A screenshot of the spoof article on a ‘Rape Festival’ in Assam on nationalreport.net
A screenshot of the spoof article on a ‘Rape Festival’ in Assam on nationalreport.net

A satirical article that "reported" that the Assam Rape Festival, a non-existent event, was about to begin in the northeastern Indian state is being widely shared on social media. In some cases, it is shared by people who seemingly have no clue that the story is fictitious.

The article, written by Paul Horner, was originally published on NationalReport.net, a humor and news parody website.

The distasteful article has left people of Assam state in India seething in anger. As per a report in Hindustan Times, Assam's director general of police Jayanto Narayan Choudhury has ordered a probe in Guwahati after the write-up was posted on Facebook, drawing angry response from netizens.

"India is always raping something. Makes me sick!" commented a user on the post, who believed the report was true.

"God have mercy on these innocent women... what kind of tradition is this. All you have to know is that God is watching you and you are going to pay for your sins," wrote another angry reader.

Some Facebook users agreed that it was meant to be a satire but took objection to naming a state. "It's satire. But u can't name a state or a country while writing a satirical piece," wrote Facebook user Tonmoy Borkotoky.

Giving the link to the 'news story', the National Report posted on Facebook, "We would recommend foreign travelers avoid #India this week during the #AssamRapeFestival! Don't say we didn't warn you!" The Facebook page also claims itself to be one of the 'most accurate news' on the web.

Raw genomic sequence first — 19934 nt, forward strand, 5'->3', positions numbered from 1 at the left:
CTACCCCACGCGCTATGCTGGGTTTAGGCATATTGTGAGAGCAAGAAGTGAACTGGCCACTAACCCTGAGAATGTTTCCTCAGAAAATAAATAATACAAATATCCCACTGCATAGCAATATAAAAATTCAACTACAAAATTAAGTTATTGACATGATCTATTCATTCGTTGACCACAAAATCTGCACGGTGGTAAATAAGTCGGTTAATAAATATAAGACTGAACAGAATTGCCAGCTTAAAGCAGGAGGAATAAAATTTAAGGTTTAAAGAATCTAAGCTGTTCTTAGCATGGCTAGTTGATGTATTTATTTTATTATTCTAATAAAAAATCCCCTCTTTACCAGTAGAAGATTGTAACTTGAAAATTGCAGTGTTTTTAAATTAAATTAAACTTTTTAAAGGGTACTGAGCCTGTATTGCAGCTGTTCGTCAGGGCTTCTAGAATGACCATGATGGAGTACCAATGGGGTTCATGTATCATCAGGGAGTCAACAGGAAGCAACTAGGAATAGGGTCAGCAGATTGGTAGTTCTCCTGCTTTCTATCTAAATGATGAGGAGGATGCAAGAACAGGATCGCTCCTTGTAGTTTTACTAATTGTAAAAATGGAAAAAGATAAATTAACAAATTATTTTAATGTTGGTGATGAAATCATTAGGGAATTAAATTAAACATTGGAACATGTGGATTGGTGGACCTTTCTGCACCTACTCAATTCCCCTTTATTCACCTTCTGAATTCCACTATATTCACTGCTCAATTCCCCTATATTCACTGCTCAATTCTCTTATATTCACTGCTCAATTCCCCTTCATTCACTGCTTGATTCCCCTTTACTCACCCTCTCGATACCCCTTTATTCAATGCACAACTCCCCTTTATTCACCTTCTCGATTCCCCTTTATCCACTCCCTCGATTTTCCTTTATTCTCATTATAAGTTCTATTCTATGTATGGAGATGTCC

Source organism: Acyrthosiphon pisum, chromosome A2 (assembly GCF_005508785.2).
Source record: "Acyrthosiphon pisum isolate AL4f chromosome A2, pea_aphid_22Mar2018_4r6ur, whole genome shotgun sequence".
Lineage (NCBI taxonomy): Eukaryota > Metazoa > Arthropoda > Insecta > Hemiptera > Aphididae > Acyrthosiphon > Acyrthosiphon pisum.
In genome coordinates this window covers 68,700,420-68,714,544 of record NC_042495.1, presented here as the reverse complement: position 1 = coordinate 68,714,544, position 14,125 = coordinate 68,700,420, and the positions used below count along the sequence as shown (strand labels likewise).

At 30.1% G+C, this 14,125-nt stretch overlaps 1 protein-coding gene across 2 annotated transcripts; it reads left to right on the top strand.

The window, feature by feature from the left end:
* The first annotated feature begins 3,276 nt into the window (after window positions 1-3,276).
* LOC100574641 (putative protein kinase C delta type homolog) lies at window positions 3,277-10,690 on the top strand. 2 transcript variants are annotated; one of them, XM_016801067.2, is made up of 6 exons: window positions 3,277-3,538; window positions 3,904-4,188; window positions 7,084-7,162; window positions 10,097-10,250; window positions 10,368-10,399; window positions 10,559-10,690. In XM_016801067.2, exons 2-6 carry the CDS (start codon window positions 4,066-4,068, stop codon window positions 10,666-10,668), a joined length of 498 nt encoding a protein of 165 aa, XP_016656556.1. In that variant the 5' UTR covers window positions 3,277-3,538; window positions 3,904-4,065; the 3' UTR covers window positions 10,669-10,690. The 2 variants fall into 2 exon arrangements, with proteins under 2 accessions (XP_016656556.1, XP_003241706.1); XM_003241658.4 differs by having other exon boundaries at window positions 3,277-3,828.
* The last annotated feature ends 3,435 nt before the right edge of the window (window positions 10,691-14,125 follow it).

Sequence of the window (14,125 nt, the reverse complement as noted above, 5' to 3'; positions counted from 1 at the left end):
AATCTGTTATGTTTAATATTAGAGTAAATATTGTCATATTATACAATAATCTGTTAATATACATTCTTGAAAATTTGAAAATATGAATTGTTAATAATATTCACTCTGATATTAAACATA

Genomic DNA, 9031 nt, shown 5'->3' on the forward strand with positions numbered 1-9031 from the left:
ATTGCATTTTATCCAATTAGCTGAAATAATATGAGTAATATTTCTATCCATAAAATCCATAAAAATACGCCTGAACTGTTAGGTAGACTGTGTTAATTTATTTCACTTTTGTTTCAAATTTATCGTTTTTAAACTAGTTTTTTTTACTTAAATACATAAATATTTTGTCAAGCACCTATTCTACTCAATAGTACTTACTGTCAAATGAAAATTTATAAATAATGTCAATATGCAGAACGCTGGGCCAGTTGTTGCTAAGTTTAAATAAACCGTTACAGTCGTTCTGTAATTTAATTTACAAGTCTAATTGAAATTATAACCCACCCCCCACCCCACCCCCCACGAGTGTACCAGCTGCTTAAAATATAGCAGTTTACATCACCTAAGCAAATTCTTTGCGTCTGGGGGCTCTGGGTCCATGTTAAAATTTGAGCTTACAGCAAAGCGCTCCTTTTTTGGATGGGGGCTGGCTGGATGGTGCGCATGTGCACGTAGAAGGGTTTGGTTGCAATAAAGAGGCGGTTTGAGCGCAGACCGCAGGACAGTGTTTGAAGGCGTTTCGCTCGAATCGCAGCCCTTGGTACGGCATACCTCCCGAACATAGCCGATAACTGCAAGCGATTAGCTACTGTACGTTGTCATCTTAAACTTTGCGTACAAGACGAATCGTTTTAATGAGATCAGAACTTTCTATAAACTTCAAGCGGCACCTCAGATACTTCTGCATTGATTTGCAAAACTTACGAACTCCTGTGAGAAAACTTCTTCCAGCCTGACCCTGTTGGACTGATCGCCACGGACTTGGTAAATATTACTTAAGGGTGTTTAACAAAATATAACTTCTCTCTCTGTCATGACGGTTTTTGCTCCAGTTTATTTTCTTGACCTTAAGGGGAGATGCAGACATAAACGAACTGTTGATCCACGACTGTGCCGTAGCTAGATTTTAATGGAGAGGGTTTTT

From National Report's (now-deleted) disclaimer page: "National Report is a news and political satire web publication, which may or may not use real names, often in semi-real or mostly fictitious ways. All news articles contained within National Report are fiction, and presumably fake news. Any resemblance to the truth is purely coincidental."

The posting includes a link to GiveIndia.org, a Mumbai-based non-profit, which connects donors to around 200 charities working in India on issues including child welfare and women's empowerment. Jai Bhujwala, head of online and retail giving at Give India, said the charity was in no way connected to the website or the piece, and had requested the author to remove it from the Internet, The Wall Street Journal reported.

"We support women's causes but this is not the right way that we would like to present it," Bhujwala told India Real Time.

Following the gang rape of a young woman in New Delhi just under a year ago, India has been gripped by a bout of national guilt over women's safety. The victim had died of her injuries after being raped by five men and a juvenile on a moving bus in December.